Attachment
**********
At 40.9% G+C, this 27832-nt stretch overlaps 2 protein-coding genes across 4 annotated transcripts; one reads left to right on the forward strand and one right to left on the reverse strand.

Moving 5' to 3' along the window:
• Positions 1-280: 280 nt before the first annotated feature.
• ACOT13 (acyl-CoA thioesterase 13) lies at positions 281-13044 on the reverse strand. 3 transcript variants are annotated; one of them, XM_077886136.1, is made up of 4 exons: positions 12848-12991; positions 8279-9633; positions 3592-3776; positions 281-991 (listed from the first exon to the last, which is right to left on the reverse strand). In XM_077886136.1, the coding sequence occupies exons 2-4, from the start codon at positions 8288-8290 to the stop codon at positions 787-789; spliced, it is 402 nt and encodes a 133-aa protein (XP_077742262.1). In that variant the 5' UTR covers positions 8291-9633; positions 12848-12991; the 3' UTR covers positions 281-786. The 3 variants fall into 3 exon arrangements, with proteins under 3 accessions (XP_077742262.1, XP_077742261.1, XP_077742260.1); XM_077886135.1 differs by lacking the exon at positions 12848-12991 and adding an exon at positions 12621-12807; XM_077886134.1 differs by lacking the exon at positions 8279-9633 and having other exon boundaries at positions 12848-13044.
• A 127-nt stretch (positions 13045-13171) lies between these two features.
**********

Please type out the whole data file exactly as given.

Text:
At 40.9% G+C, this 27832-nt stretch overlaps 2 protein-coding genes across 4 annotated transcripts; one reads left to right on the forward strand and one right to left on the reverse strand.

Moving 5' to 3' along the window:
• Positions 1-280: 280 nt before the first annotated feature.
• ACOT13 (acyl-CoA thioesterase 13) lies at positions 281-13044 on the reverse strand. 3 transcript variants are annotated; one of them, XM_077886136.1, is made up of 4 exons: positions 12848-12991; positions 8279-9633; positions 3592-3776; positions 281-991 (listed from the first exon to the last, which is right to left on the reverse strand). In XM_077886136.1, the coding sequence occupies exons 2-4, from the start codon at positions 8288-8290 to the stop codon at positions 787-789; spliced, it is 402 nt and encodes a 133-aa protein (XP_077742262.1). In that variant the 5' UTR covers positions 8291-9633; positions 12848-12991; the 3' UTR covers positions 281-786. The 3 variants fall into 3 exon arrangements, with proteins under 3 accessions (XP_077742262.1, XP_077742261.1, XP_077742260.1); XM_077886135.1 differs by lacking the exon at positions 12848-12991 and adding an exon at positions 12621-12807; XM_077886134.1 differs by lacking the exon at positions 8279-9633 and having other exon boundaries at positions 12848-13044.
• A 127-nt stretch (positions 13045-13171) lies between these two features.